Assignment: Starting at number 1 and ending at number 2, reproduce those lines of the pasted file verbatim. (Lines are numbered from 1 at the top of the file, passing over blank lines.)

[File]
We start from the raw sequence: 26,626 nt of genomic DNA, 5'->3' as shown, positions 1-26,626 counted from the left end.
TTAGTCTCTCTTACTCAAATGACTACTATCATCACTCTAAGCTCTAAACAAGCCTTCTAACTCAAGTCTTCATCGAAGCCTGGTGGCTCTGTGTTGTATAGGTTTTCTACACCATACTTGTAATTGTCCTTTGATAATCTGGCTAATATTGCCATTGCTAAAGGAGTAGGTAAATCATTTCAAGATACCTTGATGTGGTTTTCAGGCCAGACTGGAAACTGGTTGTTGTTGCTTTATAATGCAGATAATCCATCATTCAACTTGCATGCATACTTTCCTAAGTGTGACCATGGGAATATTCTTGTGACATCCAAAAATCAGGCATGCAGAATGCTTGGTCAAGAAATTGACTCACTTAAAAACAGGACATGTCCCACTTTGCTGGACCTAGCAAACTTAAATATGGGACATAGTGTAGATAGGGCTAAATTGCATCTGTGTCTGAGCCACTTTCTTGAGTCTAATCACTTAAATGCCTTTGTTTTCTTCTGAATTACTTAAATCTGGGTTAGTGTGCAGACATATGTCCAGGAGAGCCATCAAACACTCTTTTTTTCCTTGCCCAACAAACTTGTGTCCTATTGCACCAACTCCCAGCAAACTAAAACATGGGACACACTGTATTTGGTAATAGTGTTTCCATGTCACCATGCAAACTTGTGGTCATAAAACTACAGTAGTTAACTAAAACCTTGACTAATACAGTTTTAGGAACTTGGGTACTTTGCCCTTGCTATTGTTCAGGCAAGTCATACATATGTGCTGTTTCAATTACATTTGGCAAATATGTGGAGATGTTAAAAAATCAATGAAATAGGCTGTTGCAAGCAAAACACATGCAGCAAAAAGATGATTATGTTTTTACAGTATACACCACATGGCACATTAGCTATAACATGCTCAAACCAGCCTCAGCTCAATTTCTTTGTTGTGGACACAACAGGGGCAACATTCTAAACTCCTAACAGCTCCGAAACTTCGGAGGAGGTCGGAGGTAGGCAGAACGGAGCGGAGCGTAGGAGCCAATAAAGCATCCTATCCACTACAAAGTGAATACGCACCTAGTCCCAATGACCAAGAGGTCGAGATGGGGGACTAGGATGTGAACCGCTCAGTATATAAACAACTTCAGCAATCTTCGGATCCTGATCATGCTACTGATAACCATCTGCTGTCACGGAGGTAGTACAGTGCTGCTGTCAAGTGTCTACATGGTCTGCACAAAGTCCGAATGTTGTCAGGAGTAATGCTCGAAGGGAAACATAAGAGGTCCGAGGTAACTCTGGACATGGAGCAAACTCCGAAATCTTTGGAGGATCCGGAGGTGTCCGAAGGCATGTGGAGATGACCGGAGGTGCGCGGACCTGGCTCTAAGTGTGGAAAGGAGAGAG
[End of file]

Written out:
We start from the raw sequence: 26,626 nt of genomic DNA, 5'->3' as shown, positions 1-26,626 counted from the left end.
TTAGTCTCTCTTACTCAAATGACTACTATCATCACTCTAAGCTCTAAACAAGCCTTCTAACTCAAGTCTTCATCGAAGCCTGGTGGCTCTGTGTTGTATAGGTTTTCTACACCATACTTGTAATTGTCCTTTGATAATCTGGCTAATATTGCCATTGCTAAAGGAGTAGGTAAATCATTTCAAGATACCTTGATGTGGTTTTCAGGCCAGACTGGAAACTGGTTGTTGTTGCTTTATAATGCAGATAATCCATCATTCAACTTGCATGCATACTTTCCTAAGTGTGACCATGGGAATATTCTTGTGACATCCAAAAATCAGGCATGCAGAATGCTTGGTCAAGAAATTGACTCACTTAAAAACAGGACATGTCCCACTTTGCTGGACCTAGCAAACTTAAATATGGGACATAGTGTAGATAGGGCTAAATTGCATCTGTGTCTGAGCCACTTTCTTGAGTCTAATCACTTAAATGCCTTTGTTTTCTTCTGAATTACTTAAATCTGGGTTAGTGTGCAGACATATGTCCAGGAGAGCCATCAAACACTCTTTTTTTCCTTGCCCAACAAACTTGTGTCCTATTGCACCAACTCCCAGCAAACTAAAACATGGGACACACTGTATTTGGTAATAGTGTTTCCATGTCACCATGCAAACTTGTGGTCATAAAACTACAGTAGTTAACTAAAACCTTGACTAATACAGTTTTAGGAACTTGGGTACTTTGCCCTTGCTATTGTTCAGGCAAGTCATACATATGTGCTGTTTCAATTACATTTGGCAAATATGTGGAGATGTTAAAAAATCAATGAAATAGGCTGTTGCAAGCAAAACACATGCAGCAAAAAGATGATTATGTTTTTACAGTATACACCACATGGCACATTAGCTATAACATGCTCAAACCAGCCTCAGCTCAATTTCTTTGTTGTGGACACAACAGGGGCAACATTCTAAACTCCTAACAGCTCCGAAACTTCGGAGGAGGTCGGAGGTAGGCAGAACGGAGCGGAGCGTAGGAGCCAATAAAGCATCCTATCCACTACAAAGTGAATACGCACCTAGTCCCAATGACCAAGAGGTCGAGATGGGGGACTAGGATGTGAACCGCTCAGTATATAAACAACTTCAGCAATCTTCGGATCCTGATCATGCTACTGATAACCATCTGCTGTCACGGAGGTAGTACAGTGCTGCTGTCAAGTGTCTACATGGTCTGCACAAAGTCCGAATGTTGTCAGGAGTAATGCTCGAAGGGAAACATAAGAGGTCCGAGGTAACTCTGGACATGGAGCAAACTCCGAAATCTTTGGAGGATCCGGAGGTGTCCGAAGGCATGTGGAGATGACCGGAGGTGCGCGGACCTGGCTCTAAGTGTGGAAAGGAGAGAG